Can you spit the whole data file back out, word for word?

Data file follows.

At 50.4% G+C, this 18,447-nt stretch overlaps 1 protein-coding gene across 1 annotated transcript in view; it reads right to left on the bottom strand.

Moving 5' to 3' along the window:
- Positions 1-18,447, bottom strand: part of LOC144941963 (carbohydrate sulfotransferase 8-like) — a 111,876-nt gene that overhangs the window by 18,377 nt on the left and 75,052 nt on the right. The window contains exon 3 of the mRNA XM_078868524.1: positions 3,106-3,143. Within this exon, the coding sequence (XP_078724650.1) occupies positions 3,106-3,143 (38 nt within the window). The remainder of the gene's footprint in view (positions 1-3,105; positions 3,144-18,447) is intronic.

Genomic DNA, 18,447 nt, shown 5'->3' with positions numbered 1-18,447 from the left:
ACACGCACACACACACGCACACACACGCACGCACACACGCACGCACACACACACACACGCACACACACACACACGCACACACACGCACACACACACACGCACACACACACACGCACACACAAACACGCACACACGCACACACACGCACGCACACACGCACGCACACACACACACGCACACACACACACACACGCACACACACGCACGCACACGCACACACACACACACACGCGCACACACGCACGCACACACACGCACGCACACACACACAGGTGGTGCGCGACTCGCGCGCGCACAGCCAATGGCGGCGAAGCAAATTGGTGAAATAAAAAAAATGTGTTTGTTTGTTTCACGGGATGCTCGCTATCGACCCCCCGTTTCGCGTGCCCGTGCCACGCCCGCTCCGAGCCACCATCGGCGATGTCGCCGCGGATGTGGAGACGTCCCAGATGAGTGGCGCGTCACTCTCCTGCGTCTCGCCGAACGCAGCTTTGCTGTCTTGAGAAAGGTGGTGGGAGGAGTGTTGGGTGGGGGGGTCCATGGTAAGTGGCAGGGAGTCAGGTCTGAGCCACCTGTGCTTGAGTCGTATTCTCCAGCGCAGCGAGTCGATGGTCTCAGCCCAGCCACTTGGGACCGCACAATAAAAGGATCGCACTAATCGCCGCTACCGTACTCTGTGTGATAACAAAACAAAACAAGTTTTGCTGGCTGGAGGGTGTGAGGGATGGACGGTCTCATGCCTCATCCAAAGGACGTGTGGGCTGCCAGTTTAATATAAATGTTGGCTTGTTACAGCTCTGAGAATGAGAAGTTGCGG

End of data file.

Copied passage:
At 50.4% G+C, this 18,447-nt stretch overlaps 1 protein-coding gene across 1 annotated transcript in view; it reads right to left on the bottom strand.

Moving 5' to 3' along the window:
- Positions 1-18,447, bottom strand: part of LOC144941963 (carbohydrate sulfotransferase 8-like) — a 111,876-nt gene that overhangs the window by 18,377 nt on the left and 75,052 nt on the right. The window contains exon 3 of the mRNA XM_078868524.1: positions 3,106-3,143. Within this exon, the coding sequence (XP_078724650.1) occupies positions 3,106-3,143 (38 nt within the window). The remainder of the gene's footprint in view (positions 1-3,105; positions 3,144-18,447) is intronic.

Genomic DNA, 18,447 nt, shown 5'->3' with positions numbered 1-18,447 from the left:
ACACGCACACACACACGCACACACACGCACGCACACACGCACGCACACACACACACACGCACACACACACACACGCACACACACGCACACACACACACGCACACACACACACGCACACACAAACACGCACACACGCACACACACGCACGCACACACGCACGCACACACACACACGCACACACACACACACACGCACACACACGCACGCACACGCACACACACACACACACGCGCACACACGCACGCACACACACGCACGCACACACACACAGGTGGTGCGCGACTCGCGCGCGCACAGCCAATGGCGGCGAAGCAAATTGGTGAAATAAAAAAAATGTGTTTGTTTGTTTCACGGGATGCTCGCTATCGACCCCCCGTTTCGCGTGCCCGTGCCACGCCCGCTCCGAGCCACCATCGGCGATGTCGCCGCGGATGTGGAGACGTCCCAGATGAGTGGCGCGTCACTCTCCTGCGTCTCGCCGAACGCAGCTTTGCTGTCTTGAGAAAGGTGGTGGGAGGAGTGTTGGGTGGGGGGGTCCATGGTAAGTGGCAGGGAGTCAGGTCTGAGCCACCTGTGCTTGAGTCGTATTCTCCAGCGCAGCGAGTCGATGGTCTCAGCCCAGCCACTTGGGACCGCACAATAAAAGGATCGCACTAATCGCCGCTACCGTACTCTGTGTGATAACAAAACAAAACAAGTTTTGCTGGCTGGAGGGTGTGAGGGATGGACGGTCTCATGCCTCATCCAAAGGACGTGTGGGCTGCCAGTTTAATATAAATGTTGGCTTGTTACAGCTCTGAGAATGAGAAGTTGCGG